AB InBev CEO Brito to Defend SABMiller Deal Before Congress

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AB InBev CEO Brito to Defend SABMiller Deal Before Congress

Anheuser-Busch InBev Chief Executive Offer Carlos Brito (pictured) will try to ease concerns of US lawmakers about the brewer’s proposed $110 billion acquisition of SAB Miller, which would create an entity accounting for about half the industry’s profit and almost a third of all beer sold worldwide.

Brito, Molson Coors Brewing CEO Mark Hunter and other industry officials are scheduled to testify Tuesday in Washington before a subcommittee of the Senate Judiciary Committee. The panel will review how the merger of the world’s two biggest beer producers would affect competitors and consumers. The combined company would hold the No. 1 or No. 2 positions in 24 of the world’s 30 largest beer markets.

“This hearing will provide an opportunity to publicly examine the impact of the so-called ‘beerhemoth’ merger on consumers and for the Antitrust Subcommittee to continue its oversight of potentially anti-competitive market consolidation,” Senator Mike Lee, a Utah Republican and chairman of the panel, said in a statement.

As part of the deal, AB InBev plans to sell SABMiller’s 58 percent stake in MillerCoors to joint-venture partner Molson Coors for $12 billion as it seeks to gain approval from the U.S. Justice Department. The Senate subcommittee has no power to block the merger.

“The hearing suggests that there is still significant concern about the combination, even with the proposed fixes,” said Andre Barlow, a partner at Doyle Barlow and Mazard Pllc in Washington and a former Justice Department antitrust lawyer.


The merger plan has drawn scrutiny from senators including Angus King, an independent of Maine, and Jeff Merkley, an Oregon Democrat, who wrote to the Justice Department with concerns that it could hurt the U.S. craft beer industry. Senator Ron Wyden, also an Oregon Democrat, wrote to the Federal Trade Commission with concerns over reports that AB InBev and its distributors may have acted to curb competition in markets including his home state of Oregon, where beer drinkers are suing to block the takeover.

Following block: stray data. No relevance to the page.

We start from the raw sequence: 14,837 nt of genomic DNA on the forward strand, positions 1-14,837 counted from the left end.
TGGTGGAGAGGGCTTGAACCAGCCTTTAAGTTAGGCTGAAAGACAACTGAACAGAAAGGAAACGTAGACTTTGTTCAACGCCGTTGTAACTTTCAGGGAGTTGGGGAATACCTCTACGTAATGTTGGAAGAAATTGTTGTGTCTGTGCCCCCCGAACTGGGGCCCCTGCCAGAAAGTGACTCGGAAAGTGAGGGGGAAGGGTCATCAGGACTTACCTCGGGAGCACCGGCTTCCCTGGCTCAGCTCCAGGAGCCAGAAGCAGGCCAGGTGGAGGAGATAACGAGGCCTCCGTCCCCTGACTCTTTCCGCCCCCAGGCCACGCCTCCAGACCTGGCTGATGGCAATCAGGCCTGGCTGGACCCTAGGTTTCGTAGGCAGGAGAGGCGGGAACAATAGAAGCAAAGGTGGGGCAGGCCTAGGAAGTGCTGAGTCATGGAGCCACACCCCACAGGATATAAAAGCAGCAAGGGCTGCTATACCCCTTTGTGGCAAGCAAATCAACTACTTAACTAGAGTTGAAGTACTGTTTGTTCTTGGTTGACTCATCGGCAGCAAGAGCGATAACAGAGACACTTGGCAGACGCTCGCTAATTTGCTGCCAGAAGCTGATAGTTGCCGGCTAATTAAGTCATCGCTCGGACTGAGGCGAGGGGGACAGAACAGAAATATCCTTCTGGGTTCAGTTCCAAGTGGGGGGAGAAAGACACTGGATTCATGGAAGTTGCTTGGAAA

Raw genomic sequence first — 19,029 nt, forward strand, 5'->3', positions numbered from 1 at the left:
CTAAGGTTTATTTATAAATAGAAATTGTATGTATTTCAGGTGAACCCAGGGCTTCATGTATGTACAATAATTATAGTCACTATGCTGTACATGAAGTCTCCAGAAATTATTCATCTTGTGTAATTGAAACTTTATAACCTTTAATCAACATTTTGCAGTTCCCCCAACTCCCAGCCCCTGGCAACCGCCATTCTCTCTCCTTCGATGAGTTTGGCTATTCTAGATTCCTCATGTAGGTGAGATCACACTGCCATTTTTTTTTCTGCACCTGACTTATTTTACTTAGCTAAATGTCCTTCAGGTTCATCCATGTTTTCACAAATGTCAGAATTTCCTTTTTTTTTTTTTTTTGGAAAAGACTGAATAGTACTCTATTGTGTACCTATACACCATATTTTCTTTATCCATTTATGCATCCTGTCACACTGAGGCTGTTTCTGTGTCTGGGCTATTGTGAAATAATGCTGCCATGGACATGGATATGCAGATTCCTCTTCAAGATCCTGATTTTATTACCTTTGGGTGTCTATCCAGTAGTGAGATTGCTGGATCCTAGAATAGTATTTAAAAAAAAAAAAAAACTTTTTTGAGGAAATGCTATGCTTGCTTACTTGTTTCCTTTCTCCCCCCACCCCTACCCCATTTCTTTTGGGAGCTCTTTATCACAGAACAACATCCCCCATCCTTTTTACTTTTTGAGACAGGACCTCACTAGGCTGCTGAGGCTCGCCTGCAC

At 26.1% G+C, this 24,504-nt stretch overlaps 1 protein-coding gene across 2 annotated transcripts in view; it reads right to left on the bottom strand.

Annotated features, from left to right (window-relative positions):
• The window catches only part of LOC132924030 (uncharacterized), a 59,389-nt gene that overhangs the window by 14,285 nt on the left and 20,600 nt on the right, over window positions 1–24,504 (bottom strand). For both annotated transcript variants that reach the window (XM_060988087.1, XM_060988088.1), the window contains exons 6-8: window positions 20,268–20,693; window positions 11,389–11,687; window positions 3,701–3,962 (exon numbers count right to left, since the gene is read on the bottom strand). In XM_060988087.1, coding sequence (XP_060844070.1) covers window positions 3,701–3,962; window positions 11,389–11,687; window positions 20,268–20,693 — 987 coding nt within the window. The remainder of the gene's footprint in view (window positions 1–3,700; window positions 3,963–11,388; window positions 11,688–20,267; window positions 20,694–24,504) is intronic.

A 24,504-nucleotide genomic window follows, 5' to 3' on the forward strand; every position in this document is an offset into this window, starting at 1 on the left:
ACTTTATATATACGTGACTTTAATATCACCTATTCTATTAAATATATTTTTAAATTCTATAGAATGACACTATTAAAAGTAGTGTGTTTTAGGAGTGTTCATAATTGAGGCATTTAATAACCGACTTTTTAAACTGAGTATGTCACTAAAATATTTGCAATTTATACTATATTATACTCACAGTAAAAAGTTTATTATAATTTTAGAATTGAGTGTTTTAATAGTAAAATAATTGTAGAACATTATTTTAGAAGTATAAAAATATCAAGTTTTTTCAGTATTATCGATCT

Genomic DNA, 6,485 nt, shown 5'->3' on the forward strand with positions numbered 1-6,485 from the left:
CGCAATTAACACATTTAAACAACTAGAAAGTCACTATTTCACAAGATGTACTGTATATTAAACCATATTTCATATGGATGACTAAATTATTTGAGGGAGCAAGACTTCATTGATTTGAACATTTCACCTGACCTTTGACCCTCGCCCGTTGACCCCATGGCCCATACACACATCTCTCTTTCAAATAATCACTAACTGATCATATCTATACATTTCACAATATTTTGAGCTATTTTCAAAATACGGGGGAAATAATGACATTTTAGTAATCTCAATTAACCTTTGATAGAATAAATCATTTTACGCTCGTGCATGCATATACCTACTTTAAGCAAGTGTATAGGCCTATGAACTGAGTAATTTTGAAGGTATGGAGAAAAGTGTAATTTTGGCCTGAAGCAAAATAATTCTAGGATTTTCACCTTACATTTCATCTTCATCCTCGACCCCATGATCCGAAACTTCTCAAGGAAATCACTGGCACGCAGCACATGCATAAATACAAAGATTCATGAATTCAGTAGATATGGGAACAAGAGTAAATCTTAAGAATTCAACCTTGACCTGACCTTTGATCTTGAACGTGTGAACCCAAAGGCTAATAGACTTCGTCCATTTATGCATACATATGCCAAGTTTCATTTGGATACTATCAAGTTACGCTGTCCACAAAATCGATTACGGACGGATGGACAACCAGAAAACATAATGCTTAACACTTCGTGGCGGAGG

“We look forward to the opportunity to discuss the highly competitive U.S. beer market and how this transaction will extend the reach of AB InBev’s iconic American brands, such as Budweiser, to markets outside of the U.S.,” AB InBev spokeswoman Marianne Amssoms said in a statement. Nothing in the transaction will change the strong growth of craft brewers, Amssoms said.

The Justice Department and the California attorney general are scrutinizing AB InBev’s plan to acquire two distributors in that state, which could potentially hurt craft brewers’ representation in liquor stores. Last week, the Wall Street Journal reported that the brewer is offering distributors a $1.5 million annual incentive if 98 percent of the beers they sell are AB InBev brands.

Andrew Holland, an analyst at Societe Generale, said Brito will tell lawmakers that there will be no change in the structure of the U.S. beer market.

“The bottom line is that AB InBev will not gain one iota of market share in the U.S. from the deal,” Holland said.

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